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Astronaut
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PostPosted: Wed Nov 01, 2017 6:54 am    Post subject: AC power and built-in battery question Reply with quote

hello,

I have recently purchased a laptop with a built-in battery, thing is it's always plugged in, under windows, there is a way to only use AC power and not use the battery on firmware level, I wanted to know if the same could be achieved under gentoo?

Thanks a lot
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Roman_Gruber
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PostPosted: Thu Nov 02, 2017 12:57 pm    Post subject: Re: AC power and built-in battery question Reply with quote

edit: May be done with ACPI quirks, but that'S not that well documented, and there are so many different hardware. May be achieveable

Usually all handled in hardware, software just reads out some read only registers

---

Hi

I assume you want to preserve the battery and ask that question.

In my point of view: I have read somewhere a battery should usually last 500 charge / discharge cycles. What I also know after some years, the 100 % battery is just a joke, usually a decent battery has around 70-80 percent charge left after a while. Mine, ASUS g75VW, as of now reports around 64,67% which is also fine for the age. the 100 percent is just after a few cycles. For myself the real 100 % is around 80, or 70 percent of the designed 100% capacity.


Most battery packs have a build in controller. How the charging is done, especially the "keep alive charging", sometimes called refresh charging, or whatever named, depends on the charging circuit. I doubt you can influence that. I would also not suggest to unplug the battery because you are than in the state of no UPS for a power failure, and you have to pay attention to the "proper storage" of batteries than.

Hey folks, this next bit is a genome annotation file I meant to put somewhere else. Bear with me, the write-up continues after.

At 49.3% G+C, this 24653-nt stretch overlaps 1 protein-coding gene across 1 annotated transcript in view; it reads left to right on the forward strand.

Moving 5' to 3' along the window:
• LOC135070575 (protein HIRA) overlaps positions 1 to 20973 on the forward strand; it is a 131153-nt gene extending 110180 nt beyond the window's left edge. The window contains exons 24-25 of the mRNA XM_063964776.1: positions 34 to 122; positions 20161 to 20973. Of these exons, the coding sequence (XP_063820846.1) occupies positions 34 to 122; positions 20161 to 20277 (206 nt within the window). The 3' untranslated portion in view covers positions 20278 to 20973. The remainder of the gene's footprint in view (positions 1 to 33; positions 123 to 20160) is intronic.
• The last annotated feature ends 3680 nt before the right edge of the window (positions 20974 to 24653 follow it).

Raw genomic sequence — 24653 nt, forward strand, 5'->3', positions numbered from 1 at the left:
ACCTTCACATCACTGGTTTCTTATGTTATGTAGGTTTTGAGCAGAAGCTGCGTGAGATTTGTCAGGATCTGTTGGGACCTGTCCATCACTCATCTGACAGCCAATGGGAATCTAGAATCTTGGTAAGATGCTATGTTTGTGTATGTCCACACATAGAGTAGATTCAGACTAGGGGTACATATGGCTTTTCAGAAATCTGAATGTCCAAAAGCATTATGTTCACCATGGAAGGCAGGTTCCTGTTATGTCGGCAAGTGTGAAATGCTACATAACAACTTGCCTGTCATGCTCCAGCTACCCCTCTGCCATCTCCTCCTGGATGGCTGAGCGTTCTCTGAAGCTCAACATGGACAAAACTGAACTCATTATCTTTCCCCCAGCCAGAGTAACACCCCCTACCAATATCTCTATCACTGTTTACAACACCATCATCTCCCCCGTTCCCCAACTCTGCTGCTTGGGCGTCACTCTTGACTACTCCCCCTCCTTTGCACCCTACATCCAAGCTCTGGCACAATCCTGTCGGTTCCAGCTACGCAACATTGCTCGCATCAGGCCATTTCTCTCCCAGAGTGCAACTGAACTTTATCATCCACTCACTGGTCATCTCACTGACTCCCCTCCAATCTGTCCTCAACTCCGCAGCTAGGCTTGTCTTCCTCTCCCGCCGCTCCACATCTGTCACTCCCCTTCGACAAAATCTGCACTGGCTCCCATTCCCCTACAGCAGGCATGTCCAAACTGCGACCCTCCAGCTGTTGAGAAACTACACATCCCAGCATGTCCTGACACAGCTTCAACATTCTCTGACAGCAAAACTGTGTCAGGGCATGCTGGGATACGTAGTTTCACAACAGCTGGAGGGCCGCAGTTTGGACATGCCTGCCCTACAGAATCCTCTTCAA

In my point of view the software just reads out some registers, but you can barely influence how the refresh charging, how the charging is handled, because it is done by a controller with a non upgradeable hardware / software. Most of the time some MAXIM chip or something similar is used.

When you care for your battery, you should enforce 3-5 full load / discharge cycles after a fresh purchase and pay attention to not overheat the device in question, so the chemistry is kinda "optimal".

--

Usually you use the AC power adapter when the laptop is plugged in. You can not usually influence what the charging controller does when the ac adapter is plugged in. The battery is charged, than a refresh charging is applied.

Some cheap notebooks, e.g. MSI had several notebooks, which discharged the battery because the power brick delivered had too small Wattage delievered. E.g. Playing a game, which put pressure on the gpu and cpu which caused too much power consumed, the power adapter could not handle all and so the battery was drained. LAter these clock down because of that effect...

I would pay attention when gaming or using something else which caues heavy load, if the battery drains, if so I would return the hole product, because the power adapter is not well designed, which indicates a cheap product!

--

I assume you ask, because you purchased a laptop with build in battery, and you were a person who usually removed the battery, to conserve it'S live right?

--

off topic: In my use pattern, I only use notebooks for quite a while, I never had a dead battery for 17 years. Last dead battery was an ACER around year 2000, with pentium 3 inside + windows 2000.

the asus g70sg, nearly 7 years in use, 60-80 percent of battery indicator when fully charged
g75vw now, 64,67% => well that was a second hand purchase, and the previous owner ruined hte hardware a bit, I saw a lot of damages because he was unable to proper service the device and such. so this notebook was mishandled
asus k70, sold, ~4-5 years in use => also 60-80%
msi cr700 => still in use, several years old, same

I do use my batteries from time to time. I recommend to fully charge / discharge regularly once every one or two months.
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Ant P.
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PostPosted: Thu Nov 02, 2017 10:18 pm    Post subject: Reply with quote

Is it a Thinkpad? Those have Linux drivers for that.
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cwr
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PostPosted: Sun Nov 05, 2017 7:14 pm    Post subject: Reply with quote

I've had a battery controller chip fail on me, with the battery about a month out of warranty.
It looked as if the battery couldn't charge - anyway, I replaced it.

Will
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